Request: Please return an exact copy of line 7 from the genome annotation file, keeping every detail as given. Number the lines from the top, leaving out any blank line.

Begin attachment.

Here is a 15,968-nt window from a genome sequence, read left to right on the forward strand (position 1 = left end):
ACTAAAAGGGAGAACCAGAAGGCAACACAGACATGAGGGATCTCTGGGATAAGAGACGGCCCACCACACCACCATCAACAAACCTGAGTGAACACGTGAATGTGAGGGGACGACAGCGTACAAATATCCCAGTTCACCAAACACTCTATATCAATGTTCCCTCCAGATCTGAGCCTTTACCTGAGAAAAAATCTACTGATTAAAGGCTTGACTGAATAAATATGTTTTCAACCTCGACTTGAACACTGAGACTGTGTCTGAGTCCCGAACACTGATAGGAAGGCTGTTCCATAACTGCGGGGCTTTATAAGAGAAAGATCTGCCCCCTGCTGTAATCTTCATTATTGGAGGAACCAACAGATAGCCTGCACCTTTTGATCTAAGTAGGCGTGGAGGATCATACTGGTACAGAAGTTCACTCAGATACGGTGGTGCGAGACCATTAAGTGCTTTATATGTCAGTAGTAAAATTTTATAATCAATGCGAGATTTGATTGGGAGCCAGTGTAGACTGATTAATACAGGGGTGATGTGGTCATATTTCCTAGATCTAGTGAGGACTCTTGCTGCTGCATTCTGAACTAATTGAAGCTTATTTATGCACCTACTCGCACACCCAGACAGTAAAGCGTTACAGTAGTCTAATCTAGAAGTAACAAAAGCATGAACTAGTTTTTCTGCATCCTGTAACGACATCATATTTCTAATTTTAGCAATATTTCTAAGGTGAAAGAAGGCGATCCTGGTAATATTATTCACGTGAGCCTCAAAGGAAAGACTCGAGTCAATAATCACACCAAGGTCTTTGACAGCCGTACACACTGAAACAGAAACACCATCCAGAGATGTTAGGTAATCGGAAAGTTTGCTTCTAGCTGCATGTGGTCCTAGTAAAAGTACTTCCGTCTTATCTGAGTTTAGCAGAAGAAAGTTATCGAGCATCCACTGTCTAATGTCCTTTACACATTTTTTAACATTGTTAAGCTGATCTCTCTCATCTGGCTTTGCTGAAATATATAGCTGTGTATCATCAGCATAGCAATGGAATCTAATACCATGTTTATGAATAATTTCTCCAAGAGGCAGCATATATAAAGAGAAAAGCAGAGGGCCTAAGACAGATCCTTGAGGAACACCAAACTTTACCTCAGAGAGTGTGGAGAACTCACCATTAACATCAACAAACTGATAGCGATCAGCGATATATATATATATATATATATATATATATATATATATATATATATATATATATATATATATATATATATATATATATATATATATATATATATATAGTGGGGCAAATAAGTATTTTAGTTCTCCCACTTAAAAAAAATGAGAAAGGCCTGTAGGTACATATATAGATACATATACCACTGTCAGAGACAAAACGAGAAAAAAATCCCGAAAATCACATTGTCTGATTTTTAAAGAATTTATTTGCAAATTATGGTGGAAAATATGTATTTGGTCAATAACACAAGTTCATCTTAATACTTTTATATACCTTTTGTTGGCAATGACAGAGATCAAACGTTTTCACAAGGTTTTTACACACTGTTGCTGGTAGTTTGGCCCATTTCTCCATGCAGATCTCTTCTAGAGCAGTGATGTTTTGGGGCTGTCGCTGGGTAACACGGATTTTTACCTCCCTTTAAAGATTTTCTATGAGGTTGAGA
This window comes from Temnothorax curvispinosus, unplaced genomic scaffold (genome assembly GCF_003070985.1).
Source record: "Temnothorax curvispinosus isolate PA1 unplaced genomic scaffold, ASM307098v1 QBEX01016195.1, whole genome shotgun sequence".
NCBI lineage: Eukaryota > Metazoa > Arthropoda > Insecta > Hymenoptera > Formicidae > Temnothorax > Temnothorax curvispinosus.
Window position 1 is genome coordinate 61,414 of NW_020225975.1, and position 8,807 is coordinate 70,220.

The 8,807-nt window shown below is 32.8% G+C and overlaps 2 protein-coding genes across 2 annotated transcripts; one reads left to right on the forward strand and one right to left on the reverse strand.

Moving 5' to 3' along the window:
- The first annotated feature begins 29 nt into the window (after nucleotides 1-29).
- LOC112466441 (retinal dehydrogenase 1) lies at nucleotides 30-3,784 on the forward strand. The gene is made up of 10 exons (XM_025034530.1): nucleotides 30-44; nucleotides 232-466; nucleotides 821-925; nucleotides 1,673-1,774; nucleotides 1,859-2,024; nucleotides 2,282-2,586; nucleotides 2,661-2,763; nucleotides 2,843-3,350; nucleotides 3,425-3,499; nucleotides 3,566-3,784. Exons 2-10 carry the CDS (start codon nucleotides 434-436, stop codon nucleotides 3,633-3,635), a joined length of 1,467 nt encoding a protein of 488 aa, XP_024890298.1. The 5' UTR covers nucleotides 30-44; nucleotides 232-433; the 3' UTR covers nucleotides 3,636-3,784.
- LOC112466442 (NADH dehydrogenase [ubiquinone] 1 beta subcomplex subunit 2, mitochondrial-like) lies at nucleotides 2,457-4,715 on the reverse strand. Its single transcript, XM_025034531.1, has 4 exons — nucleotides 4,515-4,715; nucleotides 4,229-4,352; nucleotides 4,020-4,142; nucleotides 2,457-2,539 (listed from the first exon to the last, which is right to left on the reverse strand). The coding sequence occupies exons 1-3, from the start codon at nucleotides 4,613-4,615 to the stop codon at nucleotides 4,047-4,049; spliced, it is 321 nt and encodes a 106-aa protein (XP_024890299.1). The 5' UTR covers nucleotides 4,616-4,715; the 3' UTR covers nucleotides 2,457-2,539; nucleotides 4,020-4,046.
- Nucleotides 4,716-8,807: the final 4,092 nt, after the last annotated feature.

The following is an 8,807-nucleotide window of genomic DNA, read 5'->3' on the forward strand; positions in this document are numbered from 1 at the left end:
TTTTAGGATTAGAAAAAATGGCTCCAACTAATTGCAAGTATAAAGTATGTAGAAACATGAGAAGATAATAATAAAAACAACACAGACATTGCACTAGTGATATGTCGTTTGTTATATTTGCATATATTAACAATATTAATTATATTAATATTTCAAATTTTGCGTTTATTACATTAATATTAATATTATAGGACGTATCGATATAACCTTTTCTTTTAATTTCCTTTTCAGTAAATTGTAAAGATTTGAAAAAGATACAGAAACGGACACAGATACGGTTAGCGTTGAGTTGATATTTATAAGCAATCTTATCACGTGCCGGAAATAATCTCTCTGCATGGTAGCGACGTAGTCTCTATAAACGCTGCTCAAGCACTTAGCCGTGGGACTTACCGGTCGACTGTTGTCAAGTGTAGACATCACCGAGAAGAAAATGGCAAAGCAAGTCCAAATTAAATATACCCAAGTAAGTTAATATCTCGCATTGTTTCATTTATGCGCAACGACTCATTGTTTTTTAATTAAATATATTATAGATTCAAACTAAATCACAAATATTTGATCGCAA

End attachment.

The 8,807-nt window shown below is 32.8% G+C and overlaps 2 protein-coding genes across 2 annotated transcripts; one reads left to right on the forward strand and one right to left on the reverse strand.